Agony for McGinley; Padraig and St Jude; Lowry's wedge; and Rickie
Søren Kjeldsen led the three qualifiers for The Open at Royal County Down. Credit: The R & A

Søren Kjeldsen led the three qualifiers for The Open at Royal County Down. Credit: The R & A

Paul McGinley was forced to withdraw from the Irish Open with back spasms and admitted: ”It’s one of my biggest disappointments in my whole career. Even pulling out of a Major wouldn’t have hurt as much as this.”

The Dubliner was just outside the Top 20 overnight and looking forward to a big finish in just his fourth start of the season.

But he was forced to admit defeat to a muscular injury on the range, explaining: “It seized up at around seven last night. I gave it everything I could with two sessions of physio, a hot bath and an early night.

“I got up early, had a session of acupuncture and a session of physio and did loosening up exercises followed by 40 minutes on the range.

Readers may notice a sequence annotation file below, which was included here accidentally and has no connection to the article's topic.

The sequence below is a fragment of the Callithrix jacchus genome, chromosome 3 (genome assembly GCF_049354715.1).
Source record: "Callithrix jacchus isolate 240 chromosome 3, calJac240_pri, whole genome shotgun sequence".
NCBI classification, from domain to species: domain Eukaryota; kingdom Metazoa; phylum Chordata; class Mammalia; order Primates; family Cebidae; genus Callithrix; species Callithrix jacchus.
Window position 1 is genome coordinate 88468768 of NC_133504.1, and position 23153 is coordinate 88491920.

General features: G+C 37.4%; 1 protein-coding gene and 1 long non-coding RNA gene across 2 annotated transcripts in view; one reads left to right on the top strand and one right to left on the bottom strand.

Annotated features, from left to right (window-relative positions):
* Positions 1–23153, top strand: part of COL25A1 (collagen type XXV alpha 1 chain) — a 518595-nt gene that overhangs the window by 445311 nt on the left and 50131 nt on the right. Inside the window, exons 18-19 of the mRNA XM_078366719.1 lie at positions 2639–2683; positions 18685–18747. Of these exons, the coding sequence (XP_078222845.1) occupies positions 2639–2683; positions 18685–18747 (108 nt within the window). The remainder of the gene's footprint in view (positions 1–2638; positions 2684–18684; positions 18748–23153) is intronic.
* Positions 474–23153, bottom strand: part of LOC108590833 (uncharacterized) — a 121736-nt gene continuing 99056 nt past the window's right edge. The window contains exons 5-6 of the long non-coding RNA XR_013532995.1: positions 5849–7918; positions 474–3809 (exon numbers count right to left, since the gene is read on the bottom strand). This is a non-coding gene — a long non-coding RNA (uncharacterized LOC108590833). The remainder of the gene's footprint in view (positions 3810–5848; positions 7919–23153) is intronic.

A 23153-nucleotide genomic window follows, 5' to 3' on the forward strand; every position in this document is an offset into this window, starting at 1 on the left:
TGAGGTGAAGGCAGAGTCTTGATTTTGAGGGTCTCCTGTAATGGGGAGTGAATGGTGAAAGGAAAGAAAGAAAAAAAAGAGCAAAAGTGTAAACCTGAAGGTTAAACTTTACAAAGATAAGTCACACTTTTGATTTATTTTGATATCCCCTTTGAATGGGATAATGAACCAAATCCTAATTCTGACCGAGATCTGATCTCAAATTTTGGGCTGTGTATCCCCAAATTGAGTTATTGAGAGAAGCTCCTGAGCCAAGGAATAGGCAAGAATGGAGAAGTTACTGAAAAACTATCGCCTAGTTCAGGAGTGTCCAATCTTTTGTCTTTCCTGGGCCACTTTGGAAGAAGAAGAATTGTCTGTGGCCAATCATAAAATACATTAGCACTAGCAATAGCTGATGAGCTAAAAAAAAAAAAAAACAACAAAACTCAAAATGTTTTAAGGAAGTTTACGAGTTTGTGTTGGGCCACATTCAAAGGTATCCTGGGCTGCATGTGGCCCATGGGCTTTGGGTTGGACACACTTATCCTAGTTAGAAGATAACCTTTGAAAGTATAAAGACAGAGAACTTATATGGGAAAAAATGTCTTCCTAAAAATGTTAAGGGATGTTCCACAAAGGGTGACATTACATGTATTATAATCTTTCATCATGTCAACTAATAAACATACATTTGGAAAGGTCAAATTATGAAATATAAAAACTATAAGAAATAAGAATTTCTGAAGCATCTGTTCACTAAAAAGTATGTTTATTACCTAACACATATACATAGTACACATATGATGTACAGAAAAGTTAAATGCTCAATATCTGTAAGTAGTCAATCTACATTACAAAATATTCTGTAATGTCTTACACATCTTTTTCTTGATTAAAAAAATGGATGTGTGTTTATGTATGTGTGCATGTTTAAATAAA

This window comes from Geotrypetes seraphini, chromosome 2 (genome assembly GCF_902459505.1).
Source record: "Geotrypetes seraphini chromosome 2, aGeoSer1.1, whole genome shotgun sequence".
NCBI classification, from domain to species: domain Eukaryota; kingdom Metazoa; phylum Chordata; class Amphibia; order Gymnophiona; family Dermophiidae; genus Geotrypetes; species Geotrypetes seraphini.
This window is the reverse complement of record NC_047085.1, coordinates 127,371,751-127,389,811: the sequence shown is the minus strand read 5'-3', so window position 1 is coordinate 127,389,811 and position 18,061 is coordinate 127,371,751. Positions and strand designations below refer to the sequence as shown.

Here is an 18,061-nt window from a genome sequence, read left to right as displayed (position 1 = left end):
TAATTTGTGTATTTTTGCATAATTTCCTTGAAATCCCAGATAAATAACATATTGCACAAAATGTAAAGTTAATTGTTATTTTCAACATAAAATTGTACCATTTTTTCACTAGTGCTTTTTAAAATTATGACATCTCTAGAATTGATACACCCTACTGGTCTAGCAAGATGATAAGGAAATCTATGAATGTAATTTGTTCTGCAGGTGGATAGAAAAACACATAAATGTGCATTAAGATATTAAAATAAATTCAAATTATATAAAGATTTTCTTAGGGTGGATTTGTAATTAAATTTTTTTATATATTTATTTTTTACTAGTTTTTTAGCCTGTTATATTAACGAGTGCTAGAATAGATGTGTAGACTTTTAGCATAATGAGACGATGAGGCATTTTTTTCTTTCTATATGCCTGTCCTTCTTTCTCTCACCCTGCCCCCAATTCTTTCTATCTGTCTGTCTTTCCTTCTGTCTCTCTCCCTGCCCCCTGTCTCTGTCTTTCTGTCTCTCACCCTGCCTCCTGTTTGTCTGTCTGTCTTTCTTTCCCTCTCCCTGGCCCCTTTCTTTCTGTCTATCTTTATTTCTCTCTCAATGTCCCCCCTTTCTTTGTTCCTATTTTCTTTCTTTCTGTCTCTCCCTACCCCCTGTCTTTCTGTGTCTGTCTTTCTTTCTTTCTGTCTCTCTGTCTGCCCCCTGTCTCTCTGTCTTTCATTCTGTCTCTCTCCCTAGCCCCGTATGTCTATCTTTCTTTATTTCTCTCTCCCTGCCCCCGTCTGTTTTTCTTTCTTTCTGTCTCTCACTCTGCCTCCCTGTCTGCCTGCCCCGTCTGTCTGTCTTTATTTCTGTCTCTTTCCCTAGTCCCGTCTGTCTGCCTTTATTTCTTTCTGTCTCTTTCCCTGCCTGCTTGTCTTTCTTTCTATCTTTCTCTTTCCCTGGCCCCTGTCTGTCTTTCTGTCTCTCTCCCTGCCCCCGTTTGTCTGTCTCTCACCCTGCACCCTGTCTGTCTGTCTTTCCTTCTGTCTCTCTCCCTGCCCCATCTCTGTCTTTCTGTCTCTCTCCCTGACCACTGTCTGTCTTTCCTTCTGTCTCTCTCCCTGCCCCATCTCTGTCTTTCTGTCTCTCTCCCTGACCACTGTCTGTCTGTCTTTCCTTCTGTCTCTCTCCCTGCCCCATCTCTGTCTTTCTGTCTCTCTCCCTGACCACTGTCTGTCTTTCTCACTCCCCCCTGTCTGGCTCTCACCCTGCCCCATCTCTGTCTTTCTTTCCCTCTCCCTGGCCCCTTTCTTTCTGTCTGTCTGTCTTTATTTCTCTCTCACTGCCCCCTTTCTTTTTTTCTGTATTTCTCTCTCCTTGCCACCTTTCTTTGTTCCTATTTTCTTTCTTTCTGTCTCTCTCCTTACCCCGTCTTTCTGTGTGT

“But I couldn’t get my body through it — I wasn’t even close.”

The injury was a recurrence of the problem that kept him out of the BMW PGA at Wentworth last week

Bitterly disappointed, McGinley said: “I’ve hardly played for five months and it’s the Irish Open and I had a good position on a bright, breezy day and a chance to move up the leaderboard. It’s great to be competing again but that’s why it hurts so much.”

Open sesame

Irish Open champion Soren Kjeldsen earned a little more than € 416,660 for his win at Royal County Down.

He also landed one of three exemptions into The Open and a spot in the WGC-Bridgestone Invitational in Akron in August, where there is no cut.